No One Could Finish the Coldest Marathon in the World


All frosted up: Sweating at -52C. Photo: The Siberian Times

They don’t call Oymyakon the Pole of the Cold for nothing: In February, 1933, this continental Siberian town recorded the coldest-ever temperature in the Northern Hemisphere: -67.7C (-90F) . Even today, -60C is not uncommon. Local Siberians refer to the -40s as warm.

Tourists from all over the world — a few, anyway — come to Oymyakon in January to experience cold so profound that long tusks of ice form on faces from nasal drip. In the mind of one man, it was the perfect place to host the coldest marathon on the planet.

Alexander Krylov, the owner of the local Turuu Tour Agency, organized races of 5, 10, 20, 30 and 42 kilometres. It ran on January 5 for the first time, in -52C. Sixteen runners ages 21 to 71, including some serious competitors, came from all over Russia to participate. No one managed to complete the full 42km. Tellingly, even most Russians found the cold “unbearable”. The farthest anyone ran was 39km: a hardy local, Ilya Pesterev, head of the nearby village of Emissa, took that prize. Anastasia Stepanova, a mother of eight, made it to 25km.

Volosin trotting along. Photo:

Last week, nine days after the inaugural Oymyakon marathon, an even hardier figure showed up in town. Dmitry Voloshin from the eastern European country of Moldova was a veteran of the comparatively mild North Pole marathon. Now, in Oymyakon, he ran 50km by himself, in -60C. His six-hour sufferfest was literally breathtaking, as he said “there is very little oxygen in the air”. There’s actually more oxygen than usual in dense, cold air, but it’s hard to tap into when your face mask is clogged with ice.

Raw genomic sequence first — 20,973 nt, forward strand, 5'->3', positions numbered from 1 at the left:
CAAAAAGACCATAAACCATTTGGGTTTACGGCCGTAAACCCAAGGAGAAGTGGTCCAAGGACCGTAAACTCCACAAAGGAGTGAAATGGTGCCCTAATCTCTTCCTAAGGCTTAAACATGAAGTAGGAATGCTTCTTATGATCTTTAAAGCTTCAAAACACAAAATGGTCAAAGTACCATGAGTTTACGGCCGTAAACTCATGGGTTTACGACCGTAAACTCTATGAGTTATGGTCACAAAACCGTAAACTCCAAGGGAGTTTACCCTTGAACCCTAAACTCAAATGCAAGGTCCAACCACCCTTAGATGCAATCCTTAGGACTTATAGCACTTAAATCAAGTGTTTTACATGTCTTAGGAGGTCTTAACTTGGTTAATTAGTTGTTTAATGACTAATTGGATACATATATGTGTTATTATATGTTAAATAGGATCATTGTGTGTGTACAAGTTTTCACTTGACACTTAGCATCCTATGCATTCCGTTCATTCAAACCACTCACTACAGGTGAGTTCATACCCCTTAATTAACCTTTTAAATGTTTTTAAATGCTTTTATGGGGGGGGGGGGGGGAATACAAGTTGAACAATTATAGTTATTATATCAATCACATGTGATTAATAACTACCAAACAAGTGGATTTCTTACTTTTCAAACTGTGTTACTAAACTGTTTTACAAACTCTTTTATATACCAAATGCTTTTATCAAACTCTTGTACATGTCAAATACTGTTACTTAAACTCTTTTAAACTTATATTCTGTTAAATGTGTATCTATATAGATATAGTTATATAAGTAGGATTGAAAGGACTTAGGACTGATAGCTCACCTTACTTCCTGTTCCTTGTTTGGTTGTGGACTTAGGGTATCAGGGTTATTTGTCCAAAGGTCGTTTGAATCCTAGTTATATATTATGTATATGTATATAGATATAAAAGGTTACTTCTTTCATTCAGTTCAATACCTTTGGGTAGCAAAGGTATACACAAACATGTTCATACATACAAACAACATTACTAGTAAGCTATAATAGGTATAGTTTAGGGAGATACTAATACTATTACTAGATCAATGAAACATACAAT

About the Author

Kristine De Abreu

Kristine De Abreu

Kristine De Abreu is a writer (and occasional photographer) based in sunny Trinidad and Tobago.

Since graduating from the University of Leicester with a BA in English and History, she has pursued a full-time writing career, exploring multiple niches before settling on travel and exploration. While studying for an additional diploma in travel journalism with the British College of Journalism, she began writing for ExWeb.

Currently, she works at a travel magazine in Trinidad as an editorial assistant and is also ExWeb's Weird Wonder Woman, reporting on the world's natural oddities as well as general stories from the world of exploration.

Although she isn't a climber (yet!), she hikes in the bush, has been known to make friends with iguanas and quote the Lord of the Rings trilogy from start to finish.

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James Friesen
James Friesen
2 years ago

Its truly amazing what people will (try to ) do for no reason other than an ego trip.